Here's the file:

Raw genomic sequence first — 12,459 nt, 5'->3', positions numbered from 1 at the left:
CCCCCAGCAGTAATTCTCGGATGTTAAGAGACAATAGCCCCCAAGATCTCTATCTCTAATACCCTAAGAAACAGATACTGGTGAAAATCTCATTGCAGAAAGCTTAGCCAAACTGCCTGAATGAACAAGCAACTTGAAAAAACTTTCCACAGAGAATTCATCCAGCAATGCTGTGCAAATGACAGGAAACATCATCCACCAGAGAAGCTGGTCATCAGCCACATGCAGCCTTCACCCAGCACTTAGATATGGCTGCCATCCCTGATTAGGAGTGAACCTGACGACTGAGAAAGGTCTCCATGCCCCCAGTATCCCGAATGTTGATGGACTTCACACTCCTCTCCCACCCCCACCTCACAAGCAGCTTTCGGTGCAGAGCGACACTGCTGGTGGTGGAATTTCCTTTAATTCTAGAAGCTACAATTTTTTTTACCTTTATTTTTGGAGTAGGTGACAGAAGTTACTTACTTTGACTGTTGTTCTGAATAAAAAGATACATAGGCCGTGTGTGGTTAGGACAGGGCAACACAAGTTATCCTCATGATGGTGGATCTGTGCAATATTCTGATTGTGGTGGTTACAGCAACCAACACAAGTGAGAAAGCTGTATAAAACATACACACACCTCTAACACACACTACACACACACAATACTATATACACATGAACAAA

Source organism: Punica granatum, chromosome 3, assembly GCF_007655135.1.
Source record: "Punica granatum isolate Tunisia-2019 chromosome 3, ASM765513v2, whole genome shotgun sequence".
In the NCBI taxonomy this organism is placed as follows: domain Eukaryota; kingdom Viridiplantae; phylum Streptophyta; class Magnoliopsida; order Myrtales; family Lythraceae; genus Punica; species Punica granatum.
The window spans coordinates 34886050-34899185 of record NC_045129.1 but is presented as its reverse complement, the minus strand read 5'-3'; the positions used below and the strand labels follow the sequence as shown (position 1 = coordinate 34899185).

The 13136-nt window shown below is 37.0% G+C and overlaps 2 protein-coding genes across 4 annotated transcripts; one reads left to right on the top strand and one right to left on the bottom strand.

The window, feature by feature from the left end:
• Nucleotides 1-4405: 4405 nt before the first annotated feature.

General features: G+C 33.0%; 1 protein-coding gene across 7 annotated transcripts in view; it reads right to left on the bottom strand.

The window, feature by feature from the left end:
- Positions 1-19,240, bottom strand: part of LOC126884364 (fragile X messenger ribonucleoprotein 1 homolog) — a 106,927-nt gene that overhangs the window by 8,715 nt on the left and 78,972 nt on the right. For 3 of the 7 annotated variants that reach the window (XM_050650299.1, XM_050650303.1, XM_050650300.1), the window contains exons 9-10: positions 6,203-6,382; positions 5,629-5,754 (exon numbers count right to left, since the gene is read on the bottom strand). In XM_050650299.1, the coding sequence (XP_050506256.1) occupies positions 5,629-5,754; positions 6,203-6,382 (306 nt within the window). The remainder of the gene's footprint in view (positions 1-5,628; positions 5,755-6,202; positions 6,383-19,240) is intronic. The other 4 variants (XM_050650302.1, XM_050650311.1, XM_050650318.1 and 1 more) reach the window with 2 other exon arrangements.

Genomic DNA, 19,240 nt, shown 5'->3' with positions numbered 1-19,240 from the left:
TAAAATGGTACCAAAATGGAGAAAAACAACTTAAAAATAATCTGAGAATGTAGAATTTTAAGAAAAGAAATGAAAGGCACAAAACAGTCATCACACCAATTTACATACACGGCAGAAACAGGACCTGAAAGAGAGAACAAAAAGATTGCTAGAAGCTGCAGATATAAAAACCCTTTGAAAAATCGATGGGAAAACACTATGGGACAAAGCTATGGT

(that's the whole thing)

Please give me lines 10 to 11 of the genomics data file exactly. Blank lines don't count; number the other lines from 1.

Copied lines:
General features: G+C 33.0%; 1 protein-coding gene across 7 annotated transcripts in view; it reads right to left on the bottom strand.

The window, feature by feature from the left end: